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Can a private foundation own all or part of a family business?

The IRS established rules against excess business holdings intended to keep private foundations from owning a significant stake in a family business. Breaking those rules can have serious consequences for the foundation.

Excess Business Holdings Defined:

The excess business holdings of a foundation are the amount of stock or other interest in a business enterprise that exceeds the permitted holdings. A private foundation is generally permitted to hold up to 20 percent of the voting stock of a corporation, reduced by the percentage of voting stock actually or constructively owned by disqualified persons. There are two exceptions to this rule.

1. If one or more third persons, who are not disqualified persons, have effective control of a corporation, the private foundation and all disqualified persons together may own up to 35 percent of the corporation's voting stock. Effective control means the power, whether direct or indirect, and whether or not actually exercised, to direct or cause the direction of the management and policies of a business enterprise. It is the actual control which is decisive, and not its form or the means by which it is exercisable.

2. A private foundation is not treated as having excess business holdings in any corporation in which it (together with certain other related private foundations) owns not more than two percent of the voting stock and not more than two percent of the value of all outstanding shares of all classes of stock.

Nonvoting stock (or capital interest for holdings in a partnership or joint venture) is a permitted holding of a foundation if all disqualified persons together hold no more than 20 percent (or 35 percent as described earlier) of the voting stock of the corporation. All equity interests which are not voting stock shall be classified as nonvoting stock.

Interest in sole proprietorships.

A private foundation is not permitted any holdings in sole proprietorships that are business enterprises unless they were held before May 26, 1969 or acquired by gift or bequest thereafter.

Attribution of business holdings.

For determining the holdings in a business enterprise of either a private foundation or a disqualified person, any stock or other interest owned directly or indirectly by or for a corporation, partnership, estate, or trust is considered owned proportionately by or for its shareholders, partners, or beneficiaries. (some exceptions apply, but are beyond the scope of this post).

Example: A foundation manager of X Foundation, owns 50 percent of the stock of Y Corporation. (Y Corporation is not actively engaged in a trade or business.) Z Corporation is an 80 percent-owned subsidiary of Y Corporation. Therefore, 40 percent of the Z Corporation stock is considered held by a disqualified person to X Foundation. Any holding of more than two percent of the voting stock or two percent of the value of the Z Corporation stock will result in all of the Z Corporation stock held by the foundation being treated as an excess business holding.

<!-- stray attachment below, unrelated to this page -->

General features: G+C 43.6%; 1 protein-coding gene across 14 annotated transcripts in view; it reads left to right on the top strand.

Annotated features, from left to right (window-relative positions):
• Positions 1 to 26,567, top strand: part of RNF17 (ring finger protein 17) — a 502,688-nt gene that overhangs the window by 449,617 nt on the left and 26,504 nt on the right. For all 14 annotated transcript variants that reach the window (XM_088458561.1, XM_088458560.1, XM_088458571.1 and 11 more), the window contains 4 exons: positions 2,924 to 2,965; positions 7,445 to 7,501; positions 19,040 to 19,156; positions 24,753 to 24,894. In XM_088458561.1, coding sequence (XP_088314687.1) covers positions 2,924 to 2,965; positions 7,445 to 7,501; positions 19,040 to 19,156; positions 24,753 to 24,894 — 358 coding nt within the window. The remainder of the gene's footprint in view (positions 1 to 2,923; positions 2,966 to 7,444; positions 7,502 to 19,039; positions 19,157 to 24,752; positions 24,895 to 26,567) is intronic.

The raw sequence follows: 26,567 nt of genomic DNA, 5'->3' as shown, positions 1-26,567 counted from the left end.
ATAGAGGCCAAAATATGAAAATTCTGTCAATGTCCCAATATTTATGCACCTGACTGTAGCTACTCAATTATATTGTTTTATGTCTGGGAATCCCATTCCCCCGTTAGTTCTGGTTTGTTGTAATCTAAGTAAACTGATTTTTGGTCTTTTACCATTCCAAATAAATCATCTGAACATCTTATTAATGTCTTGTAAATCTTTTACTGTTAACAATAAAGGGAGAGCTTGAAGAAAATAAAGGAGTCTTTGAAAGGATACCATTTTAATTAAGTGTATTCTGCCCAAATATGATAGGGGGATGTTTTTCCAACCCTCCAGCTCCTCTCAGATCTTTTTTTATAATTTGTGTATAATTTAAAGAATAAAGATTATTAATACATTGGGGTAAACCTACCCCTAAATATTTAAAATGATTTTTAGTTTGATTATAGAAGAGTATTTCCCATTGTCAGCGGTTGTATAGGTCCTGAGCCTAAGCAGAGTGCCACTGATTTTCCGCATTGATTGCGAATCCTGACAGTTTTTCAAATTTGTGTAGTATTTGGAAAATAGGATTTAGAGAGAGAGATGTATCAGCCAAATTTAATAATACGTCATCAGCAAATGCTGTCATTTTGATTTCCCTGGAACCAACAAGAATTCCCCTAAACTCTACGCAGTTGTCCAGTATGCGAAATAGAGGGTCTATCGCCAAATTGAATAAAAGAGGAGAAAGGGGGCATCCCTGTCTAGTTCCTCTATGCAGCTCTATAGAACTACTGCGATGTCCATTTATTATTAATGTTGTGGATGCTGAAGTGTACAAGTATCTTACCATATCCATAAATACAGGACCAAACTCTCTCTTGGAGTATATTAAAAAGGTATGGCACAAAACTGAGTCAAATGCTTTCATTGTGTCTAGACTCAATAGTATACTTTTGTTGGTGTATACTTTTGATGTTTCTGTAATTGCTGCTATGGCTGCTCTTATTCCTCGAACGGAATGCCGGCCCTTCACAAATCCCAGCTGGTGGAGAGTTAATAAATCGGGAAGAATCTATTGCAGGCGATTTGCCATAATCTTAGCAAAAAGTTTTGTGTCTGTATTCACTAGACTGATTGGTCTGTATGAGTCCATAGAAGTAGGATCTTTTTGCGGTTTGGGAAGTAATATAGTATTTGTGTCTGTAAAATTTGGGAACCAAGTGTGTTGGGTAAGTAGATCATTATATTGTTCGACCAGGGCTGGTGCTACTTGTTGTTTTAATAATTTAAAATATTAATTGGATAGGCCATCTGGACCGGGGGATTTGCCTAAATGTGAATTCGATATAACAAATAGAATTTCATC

In making its computations, the foundation must determine its proportionate interest and that of all disqualified persons in each class of stock, in relation to the proportion that the voting interest of each class has to all votes in the corporation. For example, if the foundation owns 50 percent of the outstanding shares of a class of stock that has 60 percent of the voting rights in a corporation, the foundation's holdings in the voting stock would be 30 percent.

Dispositions of certain excess holdings within 90 days.

A private foundation that acquires excess business holdings, other than as a result of a purchase by the foundation, will not be subject to the taxes on excess business holdings if it disposes of the excess business holdings within 90 days from the date on which it knows, or has reason to know, of the event that caused it to have the excess holdings. This 90–day period will be extended to include the period during which a foundation is prevented by federal or state securities laws from disposing of the excess business holdings. The 90–day disposition period applies, for example, when a disqualified person acquires additional holdings. The amount of holdings the foundation must dispose of is not affected by disposals by disqualified persons during the 90–day period.

Please call the Perliski Law Group about other questions you have about your private family foundation. Schedule a consultation today!

Categories: Family Foundations
  • At Our Firm, We Enjoy What We Do!

    Making a difference and helping others is what we do. Learn more about our firm!

    Meet the Attorneys
  • Do I Need an Attorney for a Nonprofit?

    You will encounter many complexities when starting a nonprofit, and may need legal help.

    Why Hire an Attorney?
  • Start Your Business Off Right

    It is crucial that your nonprofit be setup correctly to avoid problems and ensure your success.

    Find Out What Needs to Be Done
  • We Can't Wait to Hear
    From You!

    Have a question about nonprofit law? Contact us today for a free consultation.

    Get in Touch Now

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